Computer Science Professor Nanette Veilleux Receives NSF Grant to Study Prosody
If someone is telling you something as if you don’t already know it, you pick that up from how they say it — that is prosody. Think of how frequently you infer something from the tone of someone’s voice.
Professor Nanette Veilleux has received a collaborative grant from the National Science Foundation (NSF) to study the connection between prosody and meaning. Other researchers include syntactician Byron Ahn (Princeton), psycholinguist Stefanie Shattuck-Hufnagel (MIT), and linguist Alejna Brugos, a visiting scholar at Simmons who is also a long-time collaborator with Professor Veilleux. The ultimate goal of the project is to clarify the meaning in prosody — inflections in tone and lengthening syllables as we speak.
“Everyone thinks how you say something has meaning, but it’s hard to pin down,” explains Veilleux. “If someone is telling you something as if you don’t already know it, you pick that up from how they say it — that is prosody. Think of how frequently you infer something from the tone of someone’s voice.”
“Prosody is the music of language,” says psycholinguist Shattuck-Hufnagel. “This work explores a new system for annotating prosody—particularly the intonational aspects heard by human listeners as pitch changes.”
This new system, called PoLaR for Points, Levels and Ranges, offers a means of analyzing the detailed ways in which the pitch pattern of one spoken utterance differs from another. Shattuck-Hufnagel explains that “while the proposed work is focused on how speakers use these detailed patterns to signal particular meanings, such as the type of information known to each person in a conversation, this new tool also has a much broader potential to reveal important differences and commonalities across languages and dialects, and to extend prosodic analysis to clinical domains.”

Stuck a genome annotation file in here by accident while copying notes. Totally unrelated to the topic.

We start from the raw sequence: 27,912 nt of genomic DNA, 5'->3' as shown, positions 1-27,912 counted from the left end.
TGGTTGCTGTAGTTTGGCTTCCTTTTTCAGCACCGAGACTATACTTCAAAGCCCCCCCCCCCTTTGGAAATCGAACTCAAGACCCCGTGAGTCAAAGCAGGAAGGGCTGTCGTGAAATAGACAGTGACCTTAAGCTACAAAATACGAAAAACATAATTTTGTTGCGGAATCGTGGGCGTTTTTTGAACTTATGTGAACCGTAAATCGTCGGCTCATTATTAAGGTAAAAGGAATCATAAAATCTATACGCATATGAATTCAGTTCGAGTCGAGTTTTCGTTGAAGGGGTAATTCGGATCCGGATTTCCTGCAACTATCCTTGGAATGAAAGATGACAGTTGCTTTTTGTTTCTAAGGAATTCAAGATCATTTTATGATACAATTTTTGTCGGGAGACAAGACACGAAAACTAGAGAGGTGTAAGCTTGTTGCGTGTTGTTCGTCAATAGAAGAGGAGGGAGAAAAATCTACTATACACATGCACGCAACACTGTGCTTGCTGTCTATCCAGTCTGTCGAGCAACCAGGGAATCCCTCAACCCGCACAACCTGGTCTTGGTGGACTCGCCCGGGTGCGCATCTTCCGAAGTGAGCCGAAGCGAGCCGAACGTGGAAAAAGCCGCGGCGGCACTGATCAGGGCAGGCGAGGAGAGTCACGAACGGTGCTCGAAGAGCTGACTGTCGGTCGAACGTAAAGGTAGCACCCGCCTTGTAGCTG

Prosody is the music of language.
Brugos is also excited to be a part of the cross-disciplinary collaboration. “As a phonetic researcher, I look forward to using the new experimental methods and annotation tools to capture how fine-grained differences in the acoustic signal play a role in the expression and perception of prosodic categories,” she says. “I hope that our research will uncover important aspects of prosodic patterns and their variations. This knowledge has great potential to feed into research in multiple fields, including linguistics, computer-human interactions, as well as for work with speech disorders."
The results of this work may ultimately improve human-computer interfaces, such as speech synthesis and recognition. “As humans, we decode prosody pretty well, but computers use literal word for word translation,” says Veilleux. “Computers can’t distinguish between background, lead-up or relevant information. They have no way of using prosody to maintain continuity over several sentences.”
College of Organizational, Computational, and Information Sciences Dean Marie desJardins, whose research focuses on Artificial Intelligence (AI) is also aware of the possibilities of this research.
“Artificial intelligence (AI) is increasingly powerful and relevant for helping to solve complex problems,” says desJardins. “Natural language understanding is one of the grand challenges for AI systems, and human-level spoken language understanding requires understanding not just words, but the tone, cadence, and inflection of speech. This important problem is at the core of Dr. Veilleux's collaborative work."